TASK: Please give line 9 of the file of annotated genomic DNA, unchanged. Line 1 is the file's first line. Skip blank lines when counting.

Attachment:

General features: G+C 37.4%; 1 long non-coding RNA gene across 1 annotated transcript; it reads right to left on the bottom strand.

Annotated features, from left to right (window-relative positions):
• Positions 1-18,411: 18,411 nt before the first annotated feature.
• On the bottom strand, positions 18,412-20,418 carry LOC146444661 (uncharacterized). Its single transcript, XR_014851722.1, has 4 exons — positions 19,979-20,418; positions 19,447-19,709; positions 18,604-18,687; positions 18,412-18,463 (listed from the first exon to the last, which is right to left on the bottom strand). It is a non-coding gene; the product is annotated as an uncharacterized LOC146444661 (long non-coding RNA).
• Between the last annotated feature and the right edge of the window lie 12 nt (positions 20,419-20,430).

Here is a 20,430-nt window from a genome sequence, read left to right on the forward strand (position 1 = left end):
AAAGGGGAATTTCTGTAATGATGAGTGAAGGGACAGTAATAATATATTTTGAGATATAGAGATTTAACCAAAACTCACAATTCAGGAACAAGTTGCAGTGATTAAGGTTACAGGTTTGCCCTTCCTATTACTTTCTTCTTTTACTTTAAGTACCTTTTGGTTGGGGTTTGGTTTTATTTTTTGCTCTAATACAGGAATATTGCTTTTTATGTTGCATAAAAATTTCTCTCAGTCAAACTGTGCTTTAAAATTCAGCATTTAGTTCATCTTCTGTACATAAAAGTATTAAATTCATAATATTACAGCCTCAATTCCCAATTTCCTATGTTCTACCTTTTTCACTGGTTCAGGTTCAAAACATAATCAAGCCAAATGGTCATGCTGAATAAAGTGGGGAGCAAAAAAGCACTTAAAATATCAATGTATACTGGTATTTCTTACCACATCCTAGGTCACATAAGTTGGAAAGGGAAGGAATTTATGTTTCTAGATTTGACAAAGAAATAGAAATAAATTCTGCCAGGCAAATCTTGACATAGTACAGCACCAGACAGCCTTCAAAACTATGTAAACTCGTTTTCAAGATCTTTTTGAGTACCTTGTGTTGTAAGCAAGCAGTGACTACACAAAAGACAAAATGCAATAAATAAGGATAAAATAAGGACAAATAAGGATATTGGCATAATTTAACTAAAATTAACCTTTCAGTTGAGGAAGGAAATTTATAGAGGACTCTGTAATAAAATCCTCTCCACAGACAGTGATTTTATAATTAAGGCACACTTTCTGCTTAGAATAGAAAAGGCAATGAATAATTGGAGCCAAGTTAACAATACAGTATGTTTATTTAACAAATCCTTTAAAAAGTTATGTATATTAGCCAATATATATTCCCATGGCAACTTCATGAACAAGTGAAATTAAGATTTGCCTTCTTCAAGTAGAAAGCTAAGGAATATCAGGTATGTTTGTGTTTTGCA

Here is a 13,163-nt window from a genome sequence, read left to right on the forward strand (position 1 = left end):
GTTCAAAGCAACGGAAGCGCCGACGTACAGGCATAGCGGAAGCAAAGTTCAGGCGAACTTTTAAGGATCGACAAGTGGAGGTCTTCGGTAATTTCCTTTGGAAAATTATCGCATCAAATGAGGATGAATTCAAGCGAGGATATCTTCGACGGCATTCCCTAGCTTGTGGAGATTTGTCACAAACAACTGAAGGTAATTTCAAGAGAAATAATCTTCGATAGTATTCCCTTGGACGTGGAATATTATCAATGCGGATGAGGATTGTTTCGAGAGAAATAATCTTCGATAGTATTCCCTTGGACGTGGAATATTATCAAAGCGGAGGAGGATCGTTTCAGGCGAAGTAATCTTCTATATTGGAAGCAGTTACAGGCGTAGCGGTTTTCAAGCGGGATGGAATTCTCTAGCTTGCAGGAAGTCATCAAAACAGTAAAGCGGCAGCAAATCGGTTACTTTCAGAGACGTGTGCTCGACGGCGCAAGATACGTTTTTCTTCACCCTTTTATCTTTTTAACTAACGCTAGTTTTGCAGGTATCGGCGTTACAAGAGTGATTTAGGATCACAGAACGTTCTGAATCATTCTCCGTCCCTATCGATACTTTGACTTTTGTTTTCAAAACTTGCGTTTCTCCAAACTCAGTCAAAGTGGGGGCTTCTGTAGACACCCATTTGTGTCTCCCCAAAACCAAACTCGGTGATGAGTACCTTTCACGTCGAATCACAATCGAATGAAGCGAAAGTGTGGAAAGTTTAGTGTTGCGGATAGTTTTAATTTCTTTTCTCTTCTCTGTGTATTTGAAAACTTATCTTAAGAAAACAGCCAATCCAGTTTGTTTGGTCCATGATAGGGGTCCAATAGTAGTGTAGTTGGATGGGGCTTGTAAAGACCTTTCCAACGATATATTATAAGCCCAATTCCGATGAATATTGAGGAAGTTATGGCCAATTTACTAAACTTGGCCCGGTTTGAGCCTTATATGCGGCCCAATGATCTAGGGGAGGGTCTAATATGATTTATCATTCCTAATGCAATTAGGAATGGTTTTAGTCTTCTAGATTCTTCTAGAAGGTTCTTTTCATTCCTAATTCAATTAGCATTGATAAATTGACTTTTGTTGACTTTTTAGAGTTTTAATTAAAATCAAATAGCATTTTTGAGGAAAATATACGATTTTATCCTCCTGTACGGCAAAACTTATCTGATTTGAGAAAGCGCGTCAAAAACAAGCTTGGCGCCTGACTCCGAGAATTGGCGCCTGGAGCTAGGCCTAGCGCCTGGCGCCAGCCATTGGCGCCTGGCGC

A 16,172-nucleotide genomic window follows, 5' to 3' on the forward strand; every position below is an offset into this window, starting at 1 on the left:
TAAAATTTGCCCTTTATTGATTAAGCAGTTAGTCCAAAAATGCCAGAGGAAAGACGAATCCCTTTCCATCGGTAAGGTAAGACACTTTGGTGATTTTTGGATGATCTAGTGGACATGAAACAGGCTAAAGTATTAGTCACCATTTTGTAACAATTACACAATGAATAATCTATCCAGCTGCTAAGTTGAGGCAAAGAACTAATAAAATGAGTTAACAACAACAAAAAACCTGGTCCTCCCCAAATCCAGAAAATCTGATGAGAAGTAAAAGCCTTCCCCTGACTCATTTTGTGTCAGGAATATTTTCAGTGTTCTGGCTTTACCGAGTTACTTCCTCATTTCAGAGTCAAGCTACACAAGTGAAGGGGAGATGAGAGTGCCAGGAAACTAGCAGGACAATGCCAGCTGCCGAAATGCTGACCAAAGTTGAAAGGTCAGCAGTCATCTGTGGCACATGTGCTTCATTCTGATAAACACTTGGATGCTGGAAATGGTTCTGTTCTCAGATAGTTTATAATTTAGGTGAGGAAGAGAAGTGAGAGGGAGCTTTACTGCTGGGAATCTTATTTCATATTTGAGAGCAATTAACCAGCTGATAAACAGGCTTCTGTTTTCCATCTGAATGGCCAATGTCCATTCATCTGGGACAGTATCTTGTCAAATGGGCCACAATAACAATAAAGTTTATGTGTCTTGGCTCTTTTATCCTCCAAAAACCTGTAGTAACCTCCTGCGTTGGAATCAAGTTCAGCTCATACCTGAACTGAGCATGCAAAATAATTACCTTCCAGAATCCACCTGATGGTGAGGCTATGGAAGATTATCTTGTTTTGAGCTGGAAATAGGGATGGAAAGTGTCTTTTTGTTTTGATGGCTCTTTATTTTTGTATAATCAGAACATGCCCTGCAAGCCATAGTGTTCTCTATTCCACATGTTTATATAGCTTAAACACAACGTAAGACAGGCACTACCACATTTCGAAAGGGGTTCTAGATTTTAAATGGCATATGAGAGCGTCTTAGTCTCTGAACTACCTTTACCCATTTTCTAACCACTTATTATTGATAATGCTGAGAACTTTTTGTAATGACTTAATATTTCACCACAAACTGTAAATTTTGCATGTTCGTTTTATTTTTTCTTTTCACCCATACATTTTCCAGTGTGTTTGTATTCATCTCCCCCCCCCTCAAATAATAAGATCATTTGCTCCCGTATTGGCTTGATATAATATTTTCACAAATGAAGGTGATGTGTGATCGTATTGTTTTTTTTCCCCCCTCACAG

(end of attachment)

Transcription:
GTTCAAAGCAACGGAAGCGCCGACGTACAGGCATAGCGGAAGCAAAGTTCAGGCGAACTTTTAAGGATCGACAAGTGGAGGTCTTCGGTAATTTCCTTTGGAAAATTATCGCATCAAATGAGGATGAATTCAAGCGAGGATATCTTCGACGGCATTCCCTAGCTTGTGGAGATTTGTCACAAACAACTGAAGGTAATTTCAAGAGAAATAATCTTCGATAGTATTCCCTTGGACGTGGAATATTATCAATGCGGATGAGGATTGTTTCGAGAGAAATAATCTTCGATAGTATTCCCTTGGACGTGGAATATTATCAAAGCGGAGGAGGATCGTTTCAGGCGAAGTAATCTTCTATATTGGAAGCAGTTACAGGCGTAGCGGTTTTCAAGCGGGATGGAATTCTCTAGCTTGCAGGAAGTCATCAAAACAGTAAAGCGGCAGCAAATCGGTTACTTTCAGAGACGTGTGCTCGACGGCGCAAGATACGTTTTTCTTCACCCTTTTATCTTTTTAACTAACGCTAGTTTTGCAGGTATCGGCGTTACAAGAGTGATTTAGGATCACAGAACGTTCTGAATCATTCTCCGTCCCTATCGATACTTTGACTTTTGTTTTCAAAACTTGCGTTTCTCCAAACTCAGTCAAAGTGGGGGCTTCTGTAGACACCCATTTGTGTCTCCCCAAAACCAAACTCGGTGATGAGTACCTTTCACGTCGAATCACAATCGAATGAAGCGAAAGTGTGGAAAGTTTAGTGTTGCGGATAGTTTTAATTTCTTTTCTCTTCTCTGTGTATTTGAAAACTTATCTTAAGAAAACAGCCAATCCAGTTTGTTTGGTCCATGATAGGGGTCCAATAGTAGTGTAGTTGGATGGGGCTTGTAAAGACCTTTCCAACGATATATTATAAGCCCAATTCCGATGAATATTGAGGAAGTTATGGCCAATTTACTAAACTTGGCCCGGTTTGAGCCTTATATGCGGCCCAATGATCTAGGGGAGGGTCTAATATGATTTATCATTCCTAATGCAATTAGGAATGGTTTTAGTCTTCTAGATTCTTCTAGAAGGTTCTTTTCATTCCTAATTCAATTAGCATTGATAAATTGACTTTTGTTGACTTTTTAGAGTTTTAATTAAAATCAAATAGCATTTTTGAGGAAAATATACGATTTTATCCTCCTGTACGGCAAAACTTATCTGATTTGAGAAAGCGCGTCAAAAACAAGCTTGGCGCCTGACTCCGAGAATTGGCGCCTGGAGCTAGGCCTAGCGCCTGGCGCCAGCCATTGGCGCCTGGCGC